I recently wrote down my thoughts about Emacs’ concurrency efforts. In a way this post is the second part. While the first post went a long way to explain why I do not like threads this post tries to explain why I see futures as an easier, a faster way to provide better concurrency support for Emacs.
I believe that threads are just concurrency infrastructures—nothing that I’d like to use directly. But it’s not as if Emacs Lisp didn’t have infrastructure for concurrency already: We have asynchronous networking and asynchronous processes.
What we don’t have is a good API around these, and, probably more important, a ubiquitous model and interface for asynchronous operations.
What tools do we currently have to this end in Emacs Lisp? Only callbacks. More generally, CPS. But we know from other languages (Node.js, looking at you) that CPS leads to very messy code when used at scale, and we see it in Emacs Lisp: Flycheck’s asynchronous code is very hard to follow, because the inevitable excessive use of callbacks scatters it all over the place.
This CPS spaghetti makes asynchronous operations hard to use in Emacs Lisp, and—probably even worse—even harder to apply in hindsight. Just going from “call-process” to “start-process” requires a complete rewrite of the affected code in CPS.
We know better these days: We know monads, and particularly we know that assuming a proper “do” notation lifting code from non-monadic bindings to monadic bindings is much closer to a purely syntactic transformation than rewriting bindings to CPS. In particular, we see that monadic code in a do-notation retains an important property of non-monadic code: It’s still local within a single expression and it’s still readable from top to bottom, i.e. in sequential form.
That’s not to say that Emacs needs monads—surely that’d be nice, but that’s not my point. We know that the concept of monads works very well to model computations, whether we call them monads or not. Scala’s monads have “for” and “flatMap”, and are in a way “specialized” to the List monad. C# doesn’t even have proper monads but its “async”/“await” is essentially a very specialized monadic syntax just for “Future”—C# calls them “Task”—monads.
We could use the same in Emacs Lisp: A monadic syntax—specialized for Futures if you want—to make asynchronous operations dead-simple to use, and easy to use in existing code. Take the following as an example:
(let* ((command (list "foo" ...)) (return-code (apply #'call-process (car command) nil nil nil (cdr command)))) (when (= return-code 0) (with-current-buffer "*result*" (insert "some stuff"))))
And its asynchronous form:
(let* ((command (list "foo" ...)) (process (apply #'start-process "foo" nil command))) (set-process-sentinel process (lambda (process state) (when (and (memq (process-status process) '(signal exit)) (eq (process-exit-status process) 0)) (with-current-buffer "*result*" (insert "some stuff"))))))
Wouldn’t it be so much better if we could just do this instead:
(await (let-async* ((command (list "foo" ...)) (result (apply #'start-process-future nil nil command))) (when (and (memq (process-result-status process) '(signal exit)) (= (process-result-exit-status result) 0)) (with-current-buffer "*result*" (insert "some stuff")))))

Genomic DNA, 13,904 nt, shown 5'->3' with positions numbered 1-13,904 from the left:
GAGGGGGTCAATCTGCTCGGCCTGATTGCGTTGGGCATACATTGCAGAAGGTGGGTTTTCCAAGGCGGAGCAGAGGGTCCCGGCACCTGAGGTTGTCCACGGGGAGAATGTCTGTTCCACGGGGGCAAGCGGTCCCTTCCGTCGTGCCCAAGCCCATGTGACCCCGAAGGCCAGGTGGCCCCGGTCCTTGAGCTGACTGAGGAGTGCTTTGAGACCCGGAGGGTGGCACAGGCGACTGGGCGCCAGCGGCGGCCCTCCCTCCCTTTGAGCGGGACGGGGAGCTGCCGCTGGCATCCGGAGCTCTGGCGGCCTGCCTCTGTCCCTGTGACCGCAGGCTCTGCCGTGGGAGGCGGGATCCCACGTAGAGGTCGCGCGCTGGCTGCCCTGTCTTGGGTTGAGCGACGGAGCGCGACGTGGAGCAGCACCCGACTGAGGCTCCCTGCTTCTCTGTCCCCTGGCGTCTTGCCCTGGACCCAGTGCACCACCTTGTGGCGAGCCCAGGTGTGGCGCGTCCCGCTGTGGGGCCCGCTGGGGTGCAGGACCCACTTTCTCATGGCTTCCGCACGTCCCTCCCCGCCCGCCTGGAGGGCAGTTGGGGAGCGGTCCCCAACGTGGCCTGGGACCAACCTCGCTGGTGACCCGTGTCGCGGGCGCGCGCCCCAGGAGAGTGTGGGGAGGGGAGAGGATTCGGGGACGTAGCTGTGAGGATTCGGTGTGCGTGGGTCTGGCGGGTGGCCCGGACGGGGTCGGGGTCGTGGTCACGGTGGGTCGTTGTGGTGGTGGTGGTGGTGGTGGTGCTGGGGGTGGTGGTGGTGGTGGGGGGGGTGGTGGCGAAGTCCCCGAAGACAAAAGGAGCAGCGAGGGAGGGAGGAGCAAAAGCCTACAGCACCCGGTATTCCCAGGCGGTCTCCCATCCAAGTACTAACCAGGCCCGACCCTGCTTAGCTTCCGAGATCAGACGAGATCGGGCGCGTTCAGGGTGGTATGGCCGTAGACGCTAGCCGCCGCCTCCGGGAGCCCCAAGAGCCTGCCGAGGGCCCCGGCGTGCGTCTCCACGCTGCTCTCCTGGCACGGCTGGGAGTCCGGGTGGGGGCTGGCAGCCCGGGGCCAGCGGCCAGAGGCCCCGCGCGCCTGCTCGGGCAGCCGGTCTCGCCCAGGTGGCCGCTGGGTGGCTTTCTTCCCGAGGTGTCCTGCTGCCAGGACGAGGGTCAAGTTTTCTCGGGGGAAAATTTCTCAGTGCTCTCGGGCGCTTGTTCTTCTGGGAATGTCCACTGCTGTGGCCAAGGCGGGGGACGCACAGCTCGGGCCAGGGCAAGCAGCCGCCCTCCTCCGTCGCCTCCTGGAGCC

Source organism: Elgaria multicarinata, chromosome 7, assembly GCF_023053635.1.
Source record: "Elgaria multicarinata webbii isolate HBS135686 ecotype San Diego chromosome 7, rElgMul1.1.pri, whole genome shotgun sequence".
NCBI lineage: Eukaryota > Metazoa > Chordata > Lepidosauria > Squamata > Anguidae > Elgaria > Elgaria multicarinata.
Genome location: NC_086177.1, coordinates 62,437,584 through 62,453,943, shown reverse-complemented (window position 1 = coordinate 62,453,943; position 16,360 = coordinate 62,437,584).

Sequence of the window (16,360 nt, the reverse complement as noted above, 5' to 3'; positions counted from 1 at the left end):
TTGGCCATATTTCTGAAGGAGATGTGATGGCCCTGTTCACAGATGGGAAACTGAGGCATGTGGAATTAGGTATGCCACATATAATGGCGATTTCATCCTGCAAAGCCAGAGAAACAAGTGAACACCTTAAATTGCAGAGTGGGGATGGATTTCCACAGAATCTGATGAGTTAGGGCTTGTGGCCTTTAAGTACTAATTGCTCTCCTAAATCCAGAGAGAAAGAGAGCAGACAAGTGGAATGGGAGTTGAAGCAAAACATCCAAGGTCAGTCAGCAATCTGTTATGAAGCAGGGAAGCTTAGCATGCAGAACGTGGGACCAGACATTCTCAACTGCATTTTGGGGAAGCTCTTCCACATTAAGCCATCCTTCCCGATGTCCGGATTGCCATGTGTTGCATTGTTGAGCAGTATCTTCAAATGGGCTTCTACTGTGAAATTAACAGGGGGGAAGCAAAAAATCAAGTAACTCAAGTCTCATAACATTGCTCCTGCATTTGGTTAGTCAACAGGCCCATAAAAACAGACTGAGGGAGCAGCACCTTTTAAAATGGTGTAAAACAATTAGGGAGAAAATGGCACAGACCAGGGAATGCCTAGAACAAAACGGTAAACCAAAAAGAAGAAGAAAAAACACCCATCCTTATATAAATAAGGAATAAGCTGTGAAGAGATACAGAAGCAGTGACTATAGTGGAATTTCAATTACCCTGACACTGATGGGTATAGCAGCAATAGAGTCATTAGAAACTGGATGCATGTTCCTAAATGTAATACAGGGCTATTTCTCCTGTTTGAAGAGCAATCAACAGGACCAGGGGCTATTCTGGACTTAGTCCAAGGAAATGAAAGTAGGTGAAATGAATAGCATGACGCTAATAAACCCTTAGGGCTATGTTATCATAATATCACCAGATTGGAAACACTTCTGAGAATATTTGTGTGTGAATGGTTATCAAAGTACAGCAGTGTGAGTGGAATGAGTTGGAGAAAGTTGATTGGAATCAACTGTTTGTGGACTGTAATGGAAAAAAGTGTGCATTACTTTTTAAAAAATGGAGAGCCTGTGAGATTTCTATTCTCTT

And what’s more, with futures we had a common model for asynchronous operations that we could use everywhere.
As an example just think of “completion-at-point-functions” being allowed to return futures: All of a sudden we had asynchronous completion in Emacs Lisp. Wouldn’t even be hard to implement: Show synchronous completions immediately, then await all asynchronous completions and re-render the completion buffer with all completions. No need even to change the current interface: Futures would fit in nicely without breaking compatibility as the calling code would just need to check whether a function returned a future or not.
That’s the main point of futures.
For sure Future can be implemented on top of threading, but they are so much more than just another API: They offer a ubiquitous interface for asynchronous results that we could start using everywhere, right away.
And if we like to we can do threads and run futures on top of them. That’s just another advantage of futures: They don’t care for the underlying execution model; it could even be synchronous.
In a way futures are orthogonal to threads, but I believe that they are much more important than threads—which are just another infrastructure in addition to async processes and networking that’s going to be under-used in the absence of a nice and simple concurrency API.
Of course, I’m biased by my own experience—I compare the ease of concurrency in Scala and Haskell with the hassle of even the simplest asynchronous operations in Emacs Lisp—but I know that threads won’t be of any use in Flycheck, but the futures would immediately make Flycheck’s code a lot simpler and allow us to make some operations concurrent that weren’t worth the complexity of concurrency with the current API (syntax checker predicates for instance).
I’m not saying that the efforts of the concurrency branch are wasted, or that we shouldn’t merge it when we get the chance, but I’m not sharing the community’s enthusiasm about it and I believe that many of those who praise it and long for it haven’t yet considered the impact of threads on their code. I fear that threads come to Emacs with much ado only to starve to a niche existence as everyone realizes that they are terribly hard to use and come at great cost for existing code, leaving the problem of the blocking Emacs as large as it is just now.
We have more hope to solve that problem with futures which are easy enough for everyone to use concurrency. Concurrency for the masses, that’d be a thing in Emacs Lisp!